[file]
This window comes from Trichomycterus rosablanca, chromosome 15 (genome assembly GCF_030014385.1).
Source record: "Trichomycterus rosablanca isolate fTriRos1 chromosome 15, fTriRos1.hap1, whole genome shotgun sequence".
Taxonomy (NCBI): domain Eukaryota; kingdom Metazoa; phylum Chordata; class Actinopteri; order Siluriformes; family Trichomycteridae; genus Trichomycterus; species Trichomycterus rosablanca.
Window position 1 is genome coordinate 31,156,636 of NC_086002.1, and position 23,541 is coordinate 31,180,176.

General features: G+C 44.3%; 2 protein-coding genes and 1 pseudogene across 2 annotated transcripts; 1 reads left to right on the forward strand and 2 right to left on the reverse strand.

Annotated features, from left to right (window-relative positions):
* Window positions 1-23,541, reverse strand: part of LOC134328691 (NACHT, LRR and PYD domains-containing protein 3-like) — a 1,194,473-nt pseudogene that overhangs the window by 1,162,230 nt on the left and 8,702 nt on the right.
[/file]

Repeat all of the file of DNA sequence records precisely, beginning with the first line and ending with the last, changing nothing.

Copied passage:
This window comes from Trichomycterus rosablanca, chromosome 15 (genome assembly GCF_030014385.1).
Source record: "Trichomycterus rosablanca isolate fTriRos1 chromosome 15, fTriRos1.hap1, whole genome shotgun sequence".
Taxonomy (NCBI): domain Eukaryota; kingdom Metazoa; phylum Chordata; class Actinopteri; order Siluriformes; family Trichomycteridae; genus Trichomycterus; species Trichomycterus rosablanca.
Window position 1 is genome coordinate 31,156,636 of NC_086002.1, and position 23,541 is coordinate 31,180,176.

General features: G+C 44.3%; 2 protein-coding genes and 1 pseudogene across 2 annotated transcripts; 1 reads left to right on the forward strand and 2 right to left on the reverse strand.

Annotated features, from left to right (window-relative positions):
* Window positions 1-23,541, reverse strand: part of LOC134328691 (NACHT, LRR and PYD domains-containing protein 3-like) — a 1,194,473-nt pseudogene that overhangs the window by 1,162,230 nt on the left and 8,702 nt on the right.